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Kashyap Samhita

Kashyap Samhita, also known as Braddha Jivakiya Tantra, is an important treatise on Ayurveda medicine written in ancient India by the sage Kashyap.

The originator of this Samhita is said to be Brahma himself, who transmitted this knowledge to Daksha Prajapati. Daksha then transmitted this knowledge to the Ashwins, who in turn illuminated Indra, Kashyap, Vashishtha, Atri and Bhrigu. The son of Kashyap and the pupil of the Kashyap transferred the knowledge to subsequent generations.

The Kashyap Samhita was later translated into Chinese during the Middle Ages.[1]



In the Kashyapa Samhita, the Ayurveda science descriptions are given in question-and-answer style: raised by the pupils and answered by the Sage Kashyapa himself, in a lucid way. The questions raised relate to the [a] commencement of diseases, [b] diagnosis, [c] treatment and [d] management. Kashyapa Samhita is said to be one of the oldest classical books on Ayurveda and an excellent study on the Arterial System.

Kashyap Samhita has an interesting myth concerning its origin - When Kashyap Rishi wrote the Samhita, it was not welcomed by the Ayurveda masters of that time. The then five-year old son of sage Richeek, named Jeevak, summarized the huge volume of Samhita written by Kashyap himself and went to Kankhal, Haridwar, in Uttarakhand, India and presented the concise version of Samhita before the Ayurvedic practitioners of the time, who rejected it outrightly, considering it to be written by a five-year-old boy.

At the same time, the boy went to bathe in river Ganges, and when he stepped out after he had transformed into an old man (Braddha). Seeing this transformation, present Ayurveda practitioners called him "Braddha Jeevak" and recognized the collected work as "Braddha Jeevakeeya Tantra".

It is presumed that the time of Braddha Jeevak, is before of Buddha and Mahavir, and is different from Jeevak Vaidya, born in the era of Buddha, Bimbsaar's Bhujishya. Jeevak Vaidya was very expert in surgery while Braddha Jeevak is understood to be first originator of Kaumar Bhratya (pediatrics, midwifery, and gynecology).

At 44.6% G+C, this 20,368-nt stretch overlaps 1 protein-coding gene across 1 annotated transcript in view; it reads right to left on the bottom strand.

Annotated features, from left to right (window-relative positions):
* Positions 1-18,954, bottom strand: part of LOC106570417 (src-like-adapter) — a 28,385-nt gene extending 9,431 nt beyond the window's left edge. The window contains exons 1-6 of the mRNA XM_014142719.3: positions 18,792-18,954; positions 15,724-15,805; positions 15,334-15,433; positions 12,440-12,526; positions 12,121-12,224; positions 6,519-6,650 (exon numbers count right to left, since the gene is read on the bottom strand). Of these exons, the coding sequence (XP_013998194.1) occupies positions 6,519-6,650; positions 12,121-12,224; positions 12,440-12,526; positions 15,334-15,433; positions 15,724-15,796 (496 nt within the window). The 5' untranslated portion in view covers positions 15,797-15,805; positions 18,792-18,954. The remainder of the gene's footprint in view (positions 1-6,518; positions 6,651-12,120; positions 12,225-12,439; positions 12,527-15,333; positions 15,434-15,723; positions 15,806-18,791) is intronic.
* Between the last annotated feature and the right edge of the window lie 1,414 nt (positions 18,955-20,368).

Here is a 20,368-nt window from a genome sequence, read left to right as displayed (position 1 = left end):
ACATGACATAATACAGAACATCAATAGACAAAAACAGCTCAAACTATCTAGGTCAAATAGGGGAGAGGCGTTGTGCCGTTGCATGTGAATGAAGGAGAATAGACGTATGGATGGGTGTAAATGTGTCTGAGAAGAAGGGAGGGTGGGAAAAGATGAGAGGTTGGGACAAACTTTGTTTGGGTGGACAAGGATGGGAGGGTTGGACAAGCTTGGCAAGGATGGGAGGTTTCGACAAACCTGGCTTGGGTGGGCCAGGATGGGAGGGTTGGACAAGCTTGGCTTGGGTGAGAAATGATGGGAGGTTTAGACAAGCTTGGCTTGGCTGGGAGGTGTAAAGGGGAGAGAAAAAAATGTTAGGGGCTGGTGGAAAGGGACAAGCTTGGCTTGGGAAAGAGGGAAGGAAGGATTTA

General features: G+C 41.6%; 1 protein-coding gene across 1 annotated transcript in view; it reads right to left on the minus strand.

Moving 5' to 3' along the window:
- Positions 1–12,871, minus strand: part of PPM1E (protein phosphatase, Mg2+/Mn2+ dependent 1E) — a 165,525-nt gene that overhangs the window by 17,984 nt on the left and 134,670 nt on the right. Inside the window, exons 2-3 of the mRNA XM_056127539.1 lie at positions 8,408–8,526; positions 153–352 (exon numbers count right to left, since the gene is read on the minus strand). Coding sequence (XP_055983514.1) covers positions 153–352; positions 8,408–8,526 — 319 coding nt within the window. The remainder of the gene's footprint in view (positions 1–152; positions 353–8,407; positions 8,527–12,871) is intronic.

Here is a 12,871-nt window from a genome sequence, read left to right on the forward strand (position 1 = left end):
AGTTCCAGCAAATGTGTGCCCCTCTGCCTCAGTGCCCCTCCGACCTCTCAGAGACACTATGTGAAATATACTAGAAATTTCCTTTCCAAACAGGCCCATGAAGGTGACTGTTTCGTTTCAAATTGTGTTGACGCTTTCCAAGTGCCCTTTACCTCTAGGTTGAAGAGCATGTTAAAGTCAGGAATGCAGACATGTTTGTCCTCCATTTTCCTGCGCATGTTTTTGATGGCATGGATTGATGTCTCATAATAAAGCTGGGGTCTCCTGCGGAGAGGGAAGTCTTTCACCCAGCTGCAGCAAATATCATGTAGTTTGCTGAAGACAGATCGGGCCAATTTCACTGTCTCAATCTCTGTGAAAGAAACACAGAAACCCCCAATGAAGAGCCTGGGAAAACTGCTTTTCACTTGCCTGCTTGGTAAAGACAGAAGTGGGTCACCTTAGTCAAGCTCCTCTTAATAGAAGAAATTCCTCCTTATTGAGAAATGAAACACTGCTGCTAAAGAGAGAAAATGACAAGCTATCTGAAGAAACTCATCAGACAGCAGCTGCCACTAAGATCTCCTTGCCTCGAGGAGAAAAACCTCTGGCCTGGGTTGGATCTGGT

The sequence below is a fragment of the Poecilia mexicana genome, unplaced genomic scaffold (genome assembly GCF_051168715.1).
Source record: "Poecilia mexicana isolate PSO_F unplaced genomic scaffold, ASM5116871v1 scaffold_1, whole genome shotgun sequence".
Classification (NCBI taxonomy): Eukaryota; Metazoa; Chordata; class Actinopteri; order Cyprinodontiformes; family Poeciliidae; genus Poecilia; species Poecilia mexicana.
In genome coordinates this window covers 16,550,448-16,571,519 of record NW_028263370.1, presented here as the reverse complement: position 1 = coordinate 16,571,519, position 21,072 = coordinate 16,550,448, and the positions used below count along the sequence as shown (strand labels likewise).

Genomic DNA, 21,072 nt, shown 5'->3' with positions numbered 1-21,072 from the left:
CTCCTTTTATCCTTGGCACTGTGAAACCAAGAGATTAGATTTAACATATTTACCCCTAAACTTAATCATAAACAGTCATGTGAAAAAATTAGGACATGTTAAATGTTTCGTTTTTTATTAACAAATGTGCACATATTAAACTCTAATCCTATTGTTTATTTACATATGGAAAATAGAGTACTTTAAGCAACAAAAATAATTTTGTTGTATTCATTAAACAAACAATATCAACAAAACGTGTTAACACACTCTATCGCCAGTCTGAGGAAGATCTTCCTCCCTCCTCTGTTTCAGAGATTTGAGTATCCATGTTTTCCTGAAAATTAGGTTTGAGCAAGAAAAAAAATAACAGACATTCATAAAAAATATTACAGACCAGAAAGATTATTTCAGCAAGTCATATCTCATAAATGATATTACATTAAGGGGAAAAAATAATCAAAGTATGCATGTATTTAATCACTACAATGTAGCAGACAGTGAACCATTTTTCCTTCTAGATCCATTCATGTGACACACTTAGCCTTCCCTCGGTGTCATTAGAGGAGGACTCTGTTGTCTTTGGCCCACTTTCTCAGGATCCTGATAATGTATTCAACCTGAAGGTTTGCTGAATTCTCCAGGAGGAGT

With the passage of time, the Braddha Jeevakeeya Tantra suddenly came in the hand of Anayas Yaksha. At that time, Uttarakhand was domain by the Yakshas. Anayas Yaksha saved this script and spread the knowledge to his entire community.

After some time, Vatsaya, who was the successor of the Kashyap family, again got the script from Yaksha. He edited the whole book and divided it into eight chapters, or branches:

  1. Kaumar Bhratya
  2. Shalya kriya - pradhan shalya
  3. Uttamang- Shalyakriya - Pradhan Shalakya
  4. Vayah Sthapanadi deergha prayoga - Pradhan Rasayana
  5. Shareerik Mansik Chikitsa Pradhan
  6. Kaya Chikitsa
  7. Agad Tantra
  8. Bhut Vidya.[citation needed]

Because of this eightfold division Ayurveda also known as Astanga Ayurveda (The Eight Armed Ayurveda).


The present Kashyap samhita is divided according to subject matter as follows:

  • Sutra sthan, of 30 chapters
  • Nidan sthan, of 8 chapters
  • Vimana sthan, of 8 chapters
  • Shareer sthan, of 8 chapters
  • Indriya sthan, of 12 chapters,
  • Chikitsa sthan, of 30 chapters,
  • Siddhi sthan, of 12 chapters
  • Kalpa sthan, of 12 chapters
  • Khil Bhag, of 80 chapters.

Today the Kashyap samhita contains 200 chapters. The basic matter of the book is said to be from the Atharva Veda.


  1. ^ Terence Duke. The Boddhisattva Warriors: The Origin, Inner Philosophy, History and Symbolism of the Buddhist Martial Art Within India and China (p. 139-145).

See also

This article is licensed under the GNU Free Documentation License. It uses material from the Wikipedia article "Kashyap_Samhita". A list of authors is available in Wikipedia.
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